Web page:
• Objections to the removal of former finance minister Nhlanhla Nene;
  • Objections to the cancellation of an investor trip to the UK and US of then finance minister Pravin Gordhan and his then deputy, Mcebisi Jonas, based on a “flimsy” intelligence report; and
  • Objections to the nuclear deal.

But it was the commission’s chairperson, Deputy Chief Justice Raymond Zondo, who tried to depoliticise Ramaphosa’s political and emotive remarks by asking a pertinent question: What will prevent the country going through another round of state capture?

His answer was simply that the commission presented a “watershed” moment; the country had hit rock bottom and there was nothing else left but to move up or forward.

He said changes were under way within government and the ANC: 

That’s why I’m saying there was no complicity. It was a matter of saying let’s turn the ship around ... it was like turning the Titanic around.
Ramaphosa

RET was bastardised

Ramaphosa said radical economic transformation (RET) was the ANC’s programme meant to advance the interests of the masses.

He said it had unfortunately been bastardised by forces within the ANC.

READ: RET lobbyists in the ANC threaten Ramaphosa with jail

“We need to go back to socioeconomic transformation. We can underpin that by saying it must be radical, urgent.”

He said terms such as ‘white monopoly capital’ were also used to justify state capture.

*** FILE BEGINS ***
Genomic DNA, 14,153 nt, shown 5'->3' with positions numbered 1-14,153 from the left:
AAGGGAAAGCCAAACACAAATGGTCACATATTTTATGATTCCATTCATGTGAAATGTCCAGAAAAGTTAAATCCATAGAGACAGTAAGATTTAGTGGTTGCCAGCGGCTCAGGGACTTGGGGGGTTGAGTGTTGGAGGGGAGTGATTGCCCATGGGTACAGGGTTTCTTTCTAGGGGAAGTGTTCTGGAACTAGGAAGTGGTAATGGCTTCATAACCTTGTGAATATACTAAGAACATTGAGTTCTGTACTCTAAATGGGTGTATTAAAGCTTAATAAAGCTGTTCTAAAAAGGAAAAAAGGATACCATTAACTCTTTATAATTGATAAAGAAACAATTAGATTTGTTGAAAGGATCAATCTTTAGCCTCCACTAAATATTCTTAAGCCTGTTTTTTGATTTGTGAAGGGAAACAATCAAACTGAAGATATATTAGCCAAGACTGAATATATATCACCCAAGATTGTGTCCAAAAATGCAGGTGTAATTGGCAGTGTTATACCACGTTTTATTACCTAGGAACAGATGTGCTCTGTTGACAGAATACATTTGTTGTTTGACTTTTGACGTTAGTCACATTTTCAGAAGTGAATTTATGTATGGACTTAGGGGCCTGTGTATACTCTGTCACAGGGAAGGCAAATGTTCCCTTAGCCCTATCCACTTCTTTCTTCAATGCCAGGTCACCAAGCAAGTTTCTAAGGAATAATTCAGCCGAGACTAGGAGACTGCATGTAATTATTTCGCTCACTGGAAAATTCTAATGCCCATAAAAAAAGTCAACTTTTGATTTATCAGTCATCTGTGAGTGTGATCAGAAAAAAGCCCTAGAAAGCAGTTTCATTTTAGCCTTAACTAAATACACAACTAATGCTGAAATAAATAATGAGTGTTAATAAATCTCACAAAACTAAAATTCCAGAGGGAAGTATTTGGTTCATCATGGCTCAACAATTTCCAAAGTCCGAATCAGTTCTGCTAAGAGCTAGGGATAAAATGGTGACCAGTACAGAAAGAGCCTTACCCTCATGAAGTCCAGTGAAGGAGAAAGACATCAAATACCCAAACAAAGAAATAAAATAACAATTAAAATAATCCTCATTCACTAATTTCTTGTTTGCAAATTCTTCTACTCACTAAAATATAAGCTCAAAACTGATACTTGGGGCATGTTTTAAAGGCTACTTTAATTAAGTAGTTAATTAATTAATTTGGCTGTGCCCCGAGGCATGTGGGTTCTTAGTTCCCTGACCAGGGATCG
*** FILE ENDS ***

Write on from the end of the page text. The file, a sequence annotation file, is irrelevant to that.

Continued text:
‘I’m not deflecting’

At one point on Wednesday, Ramaphosa said:

In case there’s an impression that I may be deflecting ... I don’t want to come across [like that].
Ramaphosa

At the time, he was being grilled by the commission’s evidence leader, Advocate Vas Soni, based on the testimony of former Passenger Rail Agency of SA (Prasa) board chairperson Popo Molefe.

Ramaphosa referred to Molefe’s claim that the ANC top six had failed to support him in his endeavours to clean up Prasa as “disingenuous”, because he had powers to do this on his own with the help of the Public Finance Management Act, as Molefe had indicated to the ANC.

Analysis

As for the deflecting, this was what Ramaphosa sometimes appeared to be doing – quickly retorting with responses such as “we are here now” and that the commission had been set up for “this” reason.